Is the Left bailing on free speech in social media?

March 26, 2021 • 12:30 pm

I haven’t read much from Matt Taibbi, nor do I know much about him. Finally, I can’t vouch for a lot of assertions in his substack column below, but I thought it was interesting enough to post (click on the screenshot to read).

The headline was what grabbed me, for I wouldn’t be keen on somebody important in the Biden administration having “troubling” views on free speech. It turns out that I’m not sure how important Timothy Wu is (Biden appointed him to the National Economic Council), but he does write op-eds for the New York Times and has spent a lot of time criticizing the biases of social media networks like Facebook, so let’s see what he says.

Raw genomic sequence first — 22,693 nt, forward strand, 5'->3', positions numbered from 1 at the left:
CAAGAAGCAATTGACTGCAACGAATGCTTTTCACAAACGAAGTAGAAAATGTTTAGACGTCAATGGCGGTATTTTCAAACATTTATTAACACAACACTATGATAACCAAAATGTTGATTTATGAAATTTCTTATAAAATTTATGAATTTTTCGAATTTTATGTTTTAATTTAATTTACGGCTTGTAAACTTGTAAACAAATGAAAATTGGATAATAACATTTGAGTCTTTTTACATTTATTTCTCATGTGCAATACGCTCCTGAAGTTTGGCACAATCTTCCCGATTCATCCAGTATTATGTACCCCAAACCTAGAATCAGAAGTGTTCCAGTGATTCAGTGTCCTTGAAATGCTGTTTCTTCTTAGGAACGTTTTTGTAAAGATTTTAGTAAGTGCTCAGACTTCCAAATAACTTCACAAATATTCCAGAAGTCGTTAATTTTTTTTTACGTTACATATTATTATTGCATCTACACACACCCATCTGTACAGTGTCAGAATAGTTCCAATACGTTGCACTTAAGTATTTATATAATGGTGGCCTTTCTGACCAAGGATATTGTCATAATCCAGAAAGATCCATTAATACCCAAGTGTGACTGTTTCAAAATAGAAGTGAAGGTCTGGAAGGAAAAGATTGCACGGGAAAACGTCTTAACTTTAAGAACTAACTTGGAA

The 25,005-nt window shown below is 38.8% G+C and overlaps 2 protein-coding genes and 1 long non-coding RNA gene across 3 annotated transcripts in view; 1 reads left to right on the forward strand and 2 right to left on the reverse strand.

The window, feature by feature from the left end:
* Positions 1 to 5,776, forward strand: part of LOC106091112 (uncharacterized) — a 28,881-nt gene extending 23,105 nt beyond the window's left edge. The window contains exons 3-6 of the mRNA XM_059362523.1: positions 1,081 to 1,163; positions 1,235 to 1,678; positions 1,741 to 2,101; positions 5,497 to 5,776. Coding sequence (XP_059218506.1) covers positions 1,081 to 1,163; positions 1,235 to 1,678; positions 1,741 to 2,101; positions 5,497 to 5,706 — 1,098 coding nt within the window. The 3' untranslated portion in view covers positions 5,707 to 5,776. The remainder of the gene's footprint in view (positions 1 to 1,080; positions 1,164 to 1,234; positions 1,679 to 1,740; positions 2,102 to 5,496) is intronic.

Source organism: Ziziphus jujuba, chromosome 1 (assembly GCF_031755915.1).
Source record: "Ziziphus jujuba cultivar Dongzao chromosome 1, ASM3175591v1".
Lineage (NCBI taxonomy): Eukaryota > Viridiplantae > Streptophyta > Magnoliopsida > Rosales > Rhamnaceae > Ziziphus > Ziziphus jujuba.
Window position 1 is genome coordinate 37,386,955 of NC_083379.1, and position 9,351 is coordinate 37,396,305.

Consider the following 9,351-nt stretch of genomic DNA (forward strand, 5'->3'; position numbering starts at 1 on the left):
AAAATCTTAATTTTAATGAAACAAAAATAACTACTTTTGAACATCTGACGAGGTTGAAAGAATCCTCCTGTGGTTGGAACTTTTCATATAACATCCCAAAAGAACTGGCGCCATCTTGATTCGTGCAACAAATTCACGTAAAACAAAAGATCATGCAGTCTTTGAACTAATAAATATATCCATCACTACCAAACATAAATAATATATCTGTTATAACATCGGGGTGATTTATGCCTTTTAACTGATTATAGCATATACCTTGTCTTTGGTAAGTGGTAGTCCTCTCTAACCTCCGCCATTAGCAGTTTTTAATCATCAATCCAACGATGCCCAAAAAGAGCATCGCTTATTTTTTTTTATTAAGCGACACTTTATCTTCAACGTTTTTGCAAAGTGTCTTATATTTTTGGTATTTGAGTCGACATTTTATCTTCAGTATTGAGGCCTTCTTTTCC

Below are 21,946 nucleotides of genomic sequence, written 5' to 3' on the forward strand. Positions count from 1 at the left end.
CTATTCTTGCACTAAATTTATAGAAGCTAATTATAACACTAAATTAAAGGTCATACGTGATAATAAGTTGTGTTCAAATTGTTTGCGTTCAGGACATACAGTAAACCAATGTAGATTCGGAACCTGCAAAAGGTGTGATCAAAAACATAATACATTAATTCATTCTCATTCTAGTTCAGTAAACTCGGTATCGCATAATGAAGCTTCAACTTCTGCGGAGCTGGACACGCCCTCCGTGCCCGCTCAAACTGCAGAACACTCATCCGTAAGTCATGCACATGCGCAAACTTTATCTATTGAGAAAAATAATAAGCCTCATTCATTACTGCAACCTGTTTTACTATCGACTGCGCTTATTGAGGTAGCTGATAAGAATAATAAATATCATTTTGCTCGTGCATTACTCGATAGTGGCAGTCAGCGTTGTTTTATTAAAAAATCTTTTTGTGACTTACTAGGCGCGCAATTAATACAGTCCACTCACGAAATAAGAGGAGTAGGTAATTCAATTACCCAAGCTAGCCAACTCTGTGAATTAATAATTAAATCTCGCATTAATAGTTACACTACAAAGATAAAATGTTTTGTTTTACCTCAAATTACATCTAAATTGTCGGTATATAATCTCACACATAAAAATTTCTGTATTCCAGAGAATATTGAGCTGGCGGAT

Taibbi’s point is that although the First Amendment isn’t in danger—not with the Supreme Court as it is—the actions of Twitter, Facebook, and other such venues do endanger speech. It happens, argues Taibbi, because the Left is now trying to get those companies to censor the kind of speech they don’t like. (I’m not arguing, of course, that only the Left is censorious. We know that the opposite is true: remember Donald Trump and the “fake news” trope?) But now that the Left is in power in the executive and legislative branches, Taibbi’s worried that they are going to control what can be said on social media.

Here’s Taibbi’s take on Wu’s views (Taibbi’s words):

The Cliff’s Notes version of Wu’s thesis:

— The framers wrote the Bill of Rights in an atmosphere where speech was expensive and rare. The Internet made speech cheap, and human attentionrare. Speech-hostile societies like Russia and China have already shown how to capitalize on this “cheap speech” era, eschewing censorship and bans in favor of “flooding” the Internet with pro-government propaganda.